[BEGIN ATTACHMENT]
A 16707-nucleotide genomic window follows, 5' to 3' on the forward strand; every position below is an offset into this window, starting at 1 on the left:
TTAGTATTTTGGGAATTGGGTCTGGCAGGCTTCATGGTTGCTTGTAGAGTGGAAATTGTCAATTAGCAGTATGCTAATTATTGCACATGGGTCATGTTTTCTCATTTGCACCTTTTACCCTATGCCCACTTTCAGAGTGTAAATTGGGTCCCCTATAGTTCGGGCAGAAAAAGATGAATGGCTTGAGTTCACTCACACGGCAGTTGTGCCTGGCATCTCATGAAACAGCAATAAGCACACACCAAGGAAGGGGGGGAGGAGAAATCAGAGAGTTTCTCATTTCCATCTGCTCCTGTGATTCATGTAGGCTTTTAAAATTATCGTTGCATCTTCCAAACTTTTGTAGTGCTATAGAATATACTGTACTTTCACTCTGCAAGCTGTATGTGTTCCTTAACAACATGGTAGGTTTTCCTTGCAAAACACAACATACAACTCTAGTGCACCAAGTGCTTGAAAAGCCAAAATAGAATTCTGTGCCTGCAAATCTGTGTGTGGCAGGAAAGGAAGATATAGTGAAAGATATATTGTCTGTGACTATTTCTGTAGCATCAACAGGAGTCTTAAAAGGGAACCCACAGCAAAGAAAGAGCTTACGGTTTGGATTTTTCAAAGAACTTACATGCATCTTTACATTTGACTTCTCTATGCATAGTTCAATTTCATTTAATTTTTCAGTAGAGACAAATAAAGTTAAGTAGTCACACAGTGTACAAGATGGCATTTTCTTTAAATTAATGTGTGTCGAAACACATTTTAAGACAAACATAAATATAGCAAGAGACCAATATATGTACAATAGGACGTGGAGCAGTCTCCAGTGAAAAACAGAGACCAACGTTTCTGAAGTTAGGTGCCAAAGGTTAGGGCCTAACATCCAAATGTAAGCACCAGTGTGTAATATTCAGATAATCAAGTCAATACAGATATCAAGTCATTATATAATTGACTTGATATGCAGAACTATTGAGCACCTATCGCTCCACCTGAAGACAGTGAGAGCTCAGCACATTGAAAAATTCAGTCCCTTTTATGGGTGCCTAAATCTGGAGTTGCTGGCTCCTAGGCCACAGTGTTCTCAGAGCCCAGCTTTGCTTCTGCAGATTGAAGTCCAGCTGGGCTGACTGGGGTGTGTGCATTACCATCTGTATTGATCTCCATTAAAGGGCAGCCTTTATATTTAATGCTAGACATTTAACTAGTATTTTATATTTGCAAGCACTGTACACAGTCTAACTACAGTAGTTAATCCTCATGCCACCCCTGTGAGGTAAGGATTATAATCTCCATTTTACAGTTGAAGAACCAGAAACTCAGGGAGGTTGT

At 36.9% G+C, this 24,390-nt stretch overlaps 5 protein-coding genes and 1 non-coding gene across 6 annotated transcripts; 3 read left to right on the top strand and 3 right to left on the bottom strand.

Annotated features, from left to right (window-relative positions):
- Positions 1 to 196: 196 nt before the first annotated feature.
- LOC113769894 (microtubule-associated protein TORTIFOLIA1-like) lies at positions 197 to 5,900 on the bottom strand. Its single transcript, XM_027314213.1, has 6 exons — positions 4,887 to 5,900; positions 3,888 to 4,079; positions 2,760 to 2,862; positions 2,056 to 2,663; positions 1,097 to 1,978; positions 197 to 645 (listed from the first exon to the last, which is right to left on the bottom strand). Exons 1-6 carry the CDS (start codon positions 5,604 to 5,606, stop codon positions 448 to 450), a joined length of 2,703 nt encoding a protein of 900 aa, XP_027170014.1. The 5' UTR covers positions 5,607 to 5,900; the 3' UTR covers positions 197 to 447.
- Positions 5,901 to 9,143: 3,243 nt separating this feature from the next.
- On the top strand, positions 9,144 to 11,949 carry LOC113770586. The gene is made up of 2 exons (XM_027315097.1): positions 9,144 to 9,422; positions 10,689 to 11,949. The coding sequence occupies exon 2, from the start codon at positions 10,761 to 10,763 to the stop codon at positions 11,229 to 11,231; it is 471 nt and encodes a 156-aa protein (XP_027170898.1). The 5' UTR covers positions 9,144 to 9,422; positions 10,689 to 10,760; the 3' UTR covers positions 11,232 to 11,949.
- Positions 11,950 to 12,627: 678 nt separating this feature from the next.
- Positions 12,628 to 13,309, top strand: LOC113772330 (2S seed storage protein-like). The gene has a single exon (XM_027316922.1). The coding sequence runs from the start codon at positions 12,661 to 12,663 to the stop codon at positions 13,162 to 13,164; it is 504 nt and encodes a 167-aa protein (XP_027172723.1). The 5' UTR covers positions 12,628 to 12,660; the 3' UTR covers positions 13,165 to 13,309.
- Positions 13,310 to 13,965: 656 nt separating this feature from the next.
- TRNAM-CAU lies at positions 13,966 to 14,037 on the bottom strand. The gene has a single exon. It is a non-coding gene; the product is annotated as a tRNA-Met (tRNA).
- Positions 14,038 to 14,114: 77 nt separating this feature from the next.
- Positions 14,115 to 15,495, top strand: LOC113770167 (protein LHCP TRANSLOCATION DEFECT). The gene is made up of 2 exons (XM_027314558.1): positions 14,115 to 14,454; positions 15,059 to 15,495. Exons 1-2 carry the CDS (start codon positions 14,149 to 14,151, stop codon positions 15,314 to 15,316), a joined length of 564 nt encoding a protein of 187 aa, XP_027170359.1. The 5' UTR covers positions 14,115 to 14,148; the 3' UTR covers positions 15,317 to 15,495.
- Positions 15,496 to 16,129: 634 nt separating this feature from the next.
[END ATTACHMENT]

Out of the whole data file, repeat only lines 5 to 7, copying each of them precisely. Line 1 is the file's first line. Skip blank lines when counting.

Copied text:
- Positions 1 to 196: 196 nt before the first annotated feature.
- LOC113769894 (microtubule-associated protein TORTIFOLIA1-like) lies at positions 197 to 5,900 on the bottom strand. Its single transcript, XM_027314213.1, has 6 exons — positions 4,887 to 5,900; positions 3,888 to 4,079; positions 2,760 to 2,862; positions 2,056 to 2,663; positions 1,097 to 1,978; positions 197 to 645 (listed from the first exon to the last, which is right to left on the bottom strand). Exons 1-6 carry the CDS (start codon positions 5,604 to 5,606, stop codon positions 448 to 450), a joined length of 2,703 nt encoding a protein of 900 aa, XP_027170014.1. The 5' UTR covers positions 5,607 to 5,900; the 3' UTR covers positions 197 to 447.
- Positions 5,901 to 9,143: 3,243 nt separating this feature from the next.